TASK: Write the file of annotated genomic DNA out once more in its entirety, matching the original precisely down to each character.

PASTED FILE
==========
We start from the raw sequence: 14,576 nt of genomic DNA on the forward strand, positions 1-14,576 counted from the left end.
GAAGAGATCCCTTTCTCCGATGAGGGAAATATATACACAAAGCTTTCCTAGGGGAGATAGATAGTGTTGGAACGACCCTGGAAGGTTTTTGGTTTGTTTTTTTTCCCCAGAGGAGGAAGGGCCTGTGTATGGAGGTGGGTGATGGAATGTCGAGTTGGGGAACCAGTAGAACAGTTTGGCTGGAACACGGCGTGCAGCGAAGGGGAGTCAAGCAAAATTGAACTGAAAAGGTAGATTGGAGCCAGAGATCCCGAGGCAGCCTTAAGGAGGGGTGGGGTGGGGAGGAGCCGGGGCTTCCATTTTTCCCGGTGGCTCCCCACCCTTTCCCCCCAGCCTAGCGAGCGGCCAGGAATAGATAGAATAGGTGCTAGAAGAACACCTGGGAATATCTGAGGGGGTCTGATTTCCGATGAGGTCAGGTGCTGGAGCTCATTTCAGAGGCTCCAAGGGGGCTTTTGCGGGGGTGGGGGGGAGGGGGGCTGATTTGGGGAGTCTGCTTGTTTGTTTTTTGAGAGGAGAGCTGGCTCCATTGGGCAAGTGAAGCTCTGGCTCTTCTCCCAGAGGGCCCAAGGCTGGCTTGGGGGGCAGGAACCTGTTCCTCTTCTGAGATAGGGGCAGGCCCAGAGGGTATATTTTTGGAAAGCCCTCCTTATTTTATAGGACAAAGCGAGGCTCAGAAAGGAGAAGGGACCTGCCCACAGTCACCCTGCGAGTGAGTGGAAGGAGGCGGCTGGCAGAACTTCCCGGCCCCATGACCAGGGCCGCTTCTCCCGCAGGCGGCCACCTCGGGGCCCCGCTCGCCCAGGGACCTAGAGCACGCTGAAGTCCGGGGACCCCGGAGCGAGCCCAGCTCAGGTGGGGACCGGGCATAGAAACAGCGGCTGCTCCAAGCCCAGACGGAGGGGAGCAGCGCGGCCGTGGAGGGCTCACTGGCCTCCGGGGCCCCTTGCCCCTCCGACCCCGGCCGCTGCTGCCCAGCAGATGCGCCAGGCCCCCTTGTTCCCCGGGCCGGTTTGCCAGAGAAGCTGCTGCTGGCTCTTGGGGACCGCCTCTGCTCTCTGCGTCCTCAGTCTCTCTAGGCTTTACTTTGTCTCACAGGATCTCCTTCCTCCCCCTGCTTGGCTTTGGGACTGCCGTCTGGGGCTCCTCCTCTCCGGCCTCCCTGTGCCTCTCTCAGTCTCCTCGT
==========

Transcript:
We start from the raw sequence: 14,576 nt of genomic DNA on the forward strand, positions 1-14,576 counted from the left end.
GAAGAGATCCCTTTCTCCGATGAGGGAAATATATACACAAAGCTTTCCTAGGGGAGATAGATAGTGTTGGAACGACCCTGGAAGGTTTTTGGTTTGTTTTTTTTCCCCAGAGGAGGAAGGGCCTGTGTATGGAGGTGGGTGATGGAATGTCGAGTTGGGGAACCAGTAGAACAGTTTGGCTGGAACACGGCGTGCAGCGAAGGGGAGTCAAGCAAAATTGAACTGAAAAGGTAGATTGGAGCCAGAGATCCCGAGGCAGCCTTAAGGAGGGGTGGGGTGGGGAGGAGCCGGGGCTTCCATTTTTCCCGGTGGCTCCCCACCCTTTCCCCCCAGCCTAGCGAGCGGCCAGGAATAGATAGAATAGGTGCTAGAAGAACACCTGGGAATATCTGAGGGGGTCTGATTTCCGATGAGGTCAGGTGCTGGAGCTCATTTCAGAGGCTCCAAGGGGGCTTTTGCGGGGGTGGGGGGGAGGGGGGCTGATTTGGGGAGTCTGCTTGTTTGTTTTTTGAGAGGAGAGCTGGCTCCATTGGGCAAGTGAAGCTCTGGCTCTTCTCCCAGAGGGCCCAAGGCTGGCTTGGGGGGCAGGAACCTGTTCCTCTTCTGAGATAGGGGCAGGCCCAGAGGGTATATTTTTGGAAAGCCCTCCTTATTTTATAGGACAAAGCGAGGCTCAGAAAGGAGAAGGGACCTGCCCACAGTCACCCTGCGAGTGAGTGGAAGGAGGCGGCTGGCAGAACTTCCCGGCCCCATGACCAGGGCCGCTTCTCCCGCAGGCGGCCACCTCGGGGCCCCGCTCGCCCAGGGACCTAGAGCACGCTGAAGTCCGGGGACCCCGGAGCGAGCCCAGCTCAGGTGGGGACCGGGCATAGAAACAGCGGCTGCTCCAAGCCCAGACGGAGGGGAGCAGCGCGGCCGTGGAGGGCTCACTGGCCTCCGGGGCCCCTTGCCCCTCCGACCCCGGCCGCTGCTGCCCAGCAGATGCGCCAGGCCCCCTTGTTCCCCGGGCCGGTTTGCCAGAGAAGCTGCTGCTGGCTCTTGGGGACCGCCTCTGCTCTCTGCGTCCTCAGTCTCTCTAGGCTTTACTTTGTCTCACAGGATCTCCTTCCTCCCCCTGCTTGGCTTTGGGACTGCCGTCTGGGGCTCCTCCTCTCCGGCCTCCCTGTGCCTCTCTCAGTCTCCTCGT